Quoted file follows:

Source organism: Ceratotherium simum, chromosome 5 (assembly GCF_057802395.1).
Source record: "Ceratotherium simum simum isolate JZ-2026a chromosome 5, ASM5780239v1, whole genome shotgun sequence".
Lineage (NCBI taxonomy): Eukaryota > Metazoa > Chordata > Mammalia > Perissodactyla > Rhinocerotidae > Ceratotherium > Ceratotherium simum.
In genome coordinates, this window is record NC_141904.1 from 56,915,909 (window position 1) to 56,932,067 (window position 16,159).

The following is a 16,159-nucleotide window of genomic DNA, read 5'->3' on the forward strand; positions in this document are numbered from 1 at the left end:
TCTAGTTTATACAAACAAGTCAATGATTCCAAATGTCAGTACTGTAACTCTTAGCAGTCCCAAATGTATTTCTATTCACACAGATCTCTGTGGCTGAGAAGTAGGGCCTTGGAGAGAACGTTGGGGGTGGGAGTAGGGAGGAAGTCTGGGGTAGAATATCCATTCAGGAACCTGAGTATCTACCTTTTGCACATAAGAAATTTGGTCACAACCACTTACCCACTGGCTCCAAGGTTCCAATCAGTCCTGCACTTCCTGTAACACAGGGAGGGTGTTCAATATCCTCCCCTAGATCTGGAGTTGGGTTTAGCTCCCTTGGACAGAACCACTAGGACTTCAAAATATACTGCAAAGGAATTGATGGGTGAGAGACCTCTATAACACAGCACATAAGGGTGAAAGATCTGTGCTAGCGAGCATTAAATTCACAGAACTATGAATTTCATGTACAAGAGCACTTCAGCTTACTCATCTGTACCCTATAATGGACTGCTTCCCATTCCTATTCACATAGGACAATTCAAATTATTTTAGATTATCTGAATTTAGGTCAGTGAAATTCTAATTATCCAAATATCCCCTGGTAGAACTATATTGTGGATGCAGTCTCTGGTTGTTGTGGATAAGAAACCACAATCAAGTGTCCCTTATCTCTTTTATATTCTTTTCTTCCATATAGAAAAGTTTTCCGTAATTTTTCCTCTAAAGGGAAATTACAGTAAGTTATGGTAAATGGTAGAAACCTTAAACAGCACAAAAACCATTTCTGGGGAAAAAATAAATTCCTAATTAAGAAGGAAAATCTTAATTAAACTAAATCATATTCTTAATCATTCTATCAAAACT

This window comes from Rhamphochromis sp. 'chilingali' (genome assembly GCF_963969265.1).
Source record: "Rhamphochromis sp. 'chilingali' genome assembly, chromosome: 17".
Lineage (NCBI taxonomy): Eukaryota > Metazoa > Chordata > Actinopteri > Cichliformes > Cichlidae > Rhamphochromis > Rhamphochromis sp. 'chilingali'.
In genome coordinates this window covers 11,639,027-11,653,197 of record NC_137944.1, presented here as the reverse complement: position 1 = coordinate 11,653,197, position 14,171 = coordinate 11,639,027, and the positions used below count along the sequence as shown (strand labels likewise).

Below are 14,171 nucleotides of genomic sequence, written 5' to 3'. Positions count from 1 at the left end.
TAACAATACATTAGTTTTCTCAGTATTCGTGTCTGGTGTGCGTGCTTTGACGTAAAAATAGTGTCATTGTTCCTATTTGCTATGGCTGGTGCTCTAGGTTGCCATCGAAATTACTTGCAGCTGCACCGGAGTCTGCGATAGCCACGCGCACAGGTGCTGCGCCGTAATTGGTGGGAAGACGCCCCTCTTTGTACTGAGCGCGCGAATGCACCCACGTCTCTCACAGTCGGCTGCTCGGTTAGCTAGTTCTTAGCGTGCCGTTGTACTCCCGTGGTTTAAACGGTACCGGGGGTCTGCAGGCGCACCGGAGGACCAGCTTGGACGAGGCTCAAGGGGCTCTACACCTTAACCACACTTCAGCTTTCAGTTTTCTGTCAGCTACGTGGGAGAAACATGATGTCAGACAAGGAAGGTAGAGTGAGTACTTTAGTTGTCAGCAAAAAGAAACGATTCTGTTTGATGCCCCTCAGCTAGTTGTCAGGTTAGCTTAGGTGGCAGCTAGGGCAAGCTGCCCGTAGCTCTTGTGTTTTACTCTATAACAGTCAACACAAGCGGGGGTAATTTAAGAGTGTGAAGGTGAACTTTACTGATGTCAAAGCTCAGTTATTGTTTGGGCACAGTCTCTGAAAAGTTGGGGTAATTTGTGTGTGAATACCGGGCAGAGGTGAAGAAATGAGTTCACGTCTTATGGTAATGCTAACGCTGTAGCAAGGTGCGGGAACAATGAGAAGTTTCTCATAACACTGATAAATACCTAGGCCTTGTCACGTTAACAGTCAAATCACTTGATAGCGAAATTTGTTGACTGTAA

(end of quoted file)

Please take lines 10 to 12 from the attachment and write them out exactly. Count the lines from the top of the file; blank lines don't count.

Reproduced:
In genome coordinates this window covers 11,639,027-11,653,197 of record NC_137944.1, presented here as the reverse complement: position 1 = coordinate 11,653,197, position 14,171 = coordinate 11,639,027, and the positions used below count along the sequence as shown (strand labels likewise).

Below are 14,171 nucleotides of genomic sequence, written 5' to 3'. Positions count from 1 at the left end.
TAACAATACATTAGTTTTCTCAGTATTCGTGTCTGGTGTGCGTGCTTTGACGTAAAAATAGTGTCATTGTTCCTATTTGCTATGGCTGGTGCTCTAGGTTGCCATCGAAATTACTTGCAGCTGCACCGGAGTCTGCGATAGCCACGCGCACAGGTGCTGCGCCGTAATTGGTGGGAAGACGCCCCTCTTTGTACTGAGCGCGCGAATGCACCCACGTCTCTCACAGTCGGCTGCTCGGTTAGCTAGTTCTTAGCGTGCCGTTGTACTCCCGTGGTTTAAACGGTACCGGGGGTCTGCAGGCGCACCGGAGGACCAGCTTGGACGAGGCTCAAGGGGCTCTACACCTTAACCACACTTCAGCTTTCAGTTTTCTGTCAGCTACGTGGGAGAAACATGATGTCAGACAAGGAAGGTAGAGTGAGTACTTTAGTTGTCAGCAAAAAGAAACGATTCTGTTTGATGCCCCTCAGCTAGTTGTCAGGTTAGCTTAGGTGGCAGCTAGGGCAAGCTGCCCGTAGCTCTTGTGTTTTACTCTATAACAGTCAACACAAGCGGGGGTAATTTAAGAGTGTGAAGGTGAACTTTACTGATGTCAAAGCTCAGTTATTGTTTGGGCACAGTCTCTGAAAAGTTGGGGTAATTTGTGTGTGAATACCGGGCAGAGGTGAAGAAATGAGTTCACGTCTTATGGTAATGCTAACGCTGTAGCAAGGTGCGGGAACAATGAGAAGTTTCTCATAACACTGATAAATACCTAGGCCTTGTCACGTTAACAGTCAAATCACTTGATAGCGAAATTTGTTGACTGTAA